Why Have a Charter Pitbull?
This is a review of my new Charter Pitbull .380ACP. I really like my Charter Pitbull in 9mm, even though it had to go back to the mothership for some work. Charter has great customer service, and getting the revolver repaired due to a poorly machined crane and timing issue was fairly easy, with a turnaround time of only three days. Everything was fixed, and I have subsequently run nearly 1,000 rounds of various ammo through it with no problems.
I don't like the idea of moon clips. I suppose they work OK, and from what I understand aren't even necessary if you're willing to poke out shells after emptying a cylinder. On the other hand, the Pitbull has a unique extractor:
This extractor enables easy extraction of shell casings:
When I saw that Charter brought out a .380ACP version of the Pitbull I knew I just had to have one. These revolvers fall in line with my plan to maintain a simpler inventory of ammo for both semiautos and revolvers. My focus is on smaller calibers. For example, my current pairings are:
.22LR - Ruger Charger and 10/22 Takedowns, Ruger MkIII, various .22LR autos, and a NAA Sidewinder, Ruger SP101
and Smith and Wesson Model 317-3
.22WMR - Charter Pathfinder, NAA Sidewinder, NAA Ranger II
.380ACP - Sig Sauer P238 and now a Charter Pitbull .380ACP!
9mm - Kel-Tec Sub-2000, Browning Hi-Power, and Charter Pitbull 9mm
I also happen to like wheelguns. They are fun, reliable, easy to clean, and require less maintenance. I think overall, wheelguns are also a lot less picky about ammo, which makes them good candidates for reloads, and for testing out various bullet weights.
Charters are also less expensive than most, but as you'll see you give up fit and finish for that low price. On the other hand, they are made in the USA, and Charter has better customer service than say, Taurus, which also happens to sell inexpensive revolvers but has terrible customer service and won't sell parts.
Pitbull .380ACP Revolver - Initial Impressions
The Pitbull, like all Charter revolvers, came in its requisite plastic box w/foam inserts and literature. I brought some 'Realistic Snap Caps' with me to test out of the extractor and timing, lock up, and firing mechanism. The caps are so realistic that I made sure to give them to my LGS to check out before using them. The Pitbull passed its initial test with flying colors. Cases extracted easily.
Hint: Read Charter's Pitbull instruction insert! The Pitbull extractor is meant to be used and works best with the revolver inverted!
I then went directly to the range, set up at the bench, and did a careful swab and clean of the revolver before loading. Always clean any new weapon before first use!
Inserting rounds was as with the 9mm version: Cant the round outbound, then push into each chamber.
Taking careful aim, I fired off a cylinder in single-action using my forearms braced on my range bag at a target 5 yards downrange. The pattern was two inches low and to the left, which is what I've experienced with my other Charter revolvers - indicating to me that I'm an old shooter with poor motor skills and shoot low and to the left. What I was looking for was consistency (also a function of the reman rounds I was shooting) and how the revolver cycled and handled the loads.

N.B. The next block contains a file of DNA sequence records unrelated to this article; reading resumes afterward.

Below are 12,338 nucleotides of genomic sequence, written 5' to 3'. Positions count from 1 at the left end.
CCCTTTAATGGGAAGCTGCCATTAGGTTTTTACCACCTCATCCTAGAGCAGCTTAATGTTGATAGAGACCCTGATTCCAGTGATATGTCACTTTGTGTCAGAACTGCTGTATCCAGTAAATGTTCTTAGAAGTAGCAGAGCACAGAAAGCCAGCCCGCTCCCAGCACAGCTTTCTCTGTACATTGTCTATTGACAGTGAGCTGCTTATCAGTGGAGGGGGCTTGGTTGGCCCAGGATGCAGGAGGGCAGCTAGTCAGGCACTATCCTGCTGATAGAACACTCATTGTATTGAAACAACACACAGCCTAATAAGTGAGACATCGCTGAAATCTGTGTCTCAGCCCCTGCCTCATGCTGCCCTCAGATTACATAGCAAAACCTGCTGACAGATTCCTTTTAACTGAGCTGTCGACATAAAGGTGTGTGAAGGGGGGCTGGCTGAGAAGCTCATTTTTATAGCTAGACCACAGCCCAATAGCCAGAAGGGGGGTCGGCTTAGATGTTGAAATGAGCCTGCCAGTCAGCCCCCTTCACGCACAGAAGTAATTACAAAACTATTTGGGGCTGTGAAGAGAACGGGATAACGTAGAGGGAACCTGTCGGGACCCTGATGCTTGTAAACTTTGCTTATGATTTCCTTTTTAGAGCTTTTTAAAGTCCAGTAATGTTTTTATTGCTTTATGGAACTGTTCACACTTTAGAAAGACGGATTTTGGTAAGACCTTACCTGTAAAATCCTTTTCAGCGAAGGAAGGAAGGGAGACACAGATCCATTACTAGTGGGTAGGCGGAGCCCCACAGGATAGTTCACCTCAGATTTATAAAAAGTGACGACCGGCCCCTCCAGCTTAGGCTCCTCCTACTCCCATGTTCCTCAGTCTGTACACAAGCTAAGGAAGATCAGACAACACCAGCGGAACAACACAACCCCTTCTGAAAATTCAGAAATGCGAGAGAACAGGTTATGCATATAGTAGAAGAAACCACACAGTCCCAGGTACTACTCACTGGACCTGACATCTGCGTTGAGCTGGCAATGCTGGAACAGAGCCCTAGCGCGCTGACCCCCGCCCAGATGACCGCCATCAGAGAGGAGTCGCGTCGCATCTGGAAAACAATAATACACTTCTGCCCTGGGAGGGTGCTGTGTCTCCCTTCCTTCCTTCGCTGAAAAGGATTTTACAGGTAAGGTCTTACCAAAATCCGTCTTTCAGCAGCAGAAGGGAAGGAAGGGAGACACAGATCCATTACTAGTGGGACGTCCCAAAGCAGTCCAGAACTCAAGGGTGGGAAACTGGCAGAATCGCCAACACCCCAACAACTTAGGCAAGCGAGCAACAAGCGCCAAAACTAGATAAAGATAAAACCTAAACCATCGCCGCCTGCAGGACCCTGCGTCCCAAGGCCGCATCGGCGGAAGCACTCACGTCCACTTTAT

After finishing the cylinder, I inverted the revolver and pushed down on the extractor rod - very smooth and easy, and all rounds dropped out with no problem. After about 40 rounds and getting my sight picture dialed-in, one or two of the reman rounds needed a gentle push from the chambers. Once I switched to factory ammo, S&B FMJ, all rounds extracted with no problem - this is what I was hoping for and I wasn't disappointed!
As you can see, the revolver has a decent accuracy. The target pic above is from this first session and was at 21 feet.
Some Things to Consider
Fit and finish on Charter revolvers is not that good. In fact, sometimes it's downright sloppy. This was the case with this Pitbull as you can see deep machining marks on the right side of the revolver frame's cylinder guard:
I did find a small twist of curled metal inside the grip around the ball end of the hammer mainspring guide rod (part #47). Like my other Pitbull, the crane seems to have crude machining, but is adequate:
I don't know why Charter Arms accepts such sloppy machining, but remember, this is a $400 revolver, not a $1,000 finished and polished revolver - I can only assume that 'good enough' suffices. And in that regard, my new Pitbull is otherwise in great working condition.
Sight Picture Tips for the Pitbull
Charter sights are crude on its line of snubbies and most revolvers. Unfortunately, no one seems to make an aftermarket upgrade for Charter revolvers, most likely because Charters have poor resale value: These aren't shelf queens and are meant for hard use. A dab of paint can help improve the sight picture tremendously. I got my sight paint from Wally World:
Touching up the front sight just takes a second, and the paint can be easily removed:
Note the crude finish at the base of the sight. Once painted, you'll get a nice sight picture:
Unfortunately, I have yet to find a good holster for this Pitbull. Charter offers an inexpensive and nice leather holster for its snubby revolvers, but this Pitbull has a longer barrel than others. Charter says it is 2.2", but it is longer, even using the below wrong measurement of a revolver barrel; the proper measurement is using a dowel from the muzzle to the beginning of the chamber, and using this method, the barrel length is 3":
So there you have it. I'll keep this page updated with more info as I put more ammo through my new little doggy, a .380ACP Pitbull!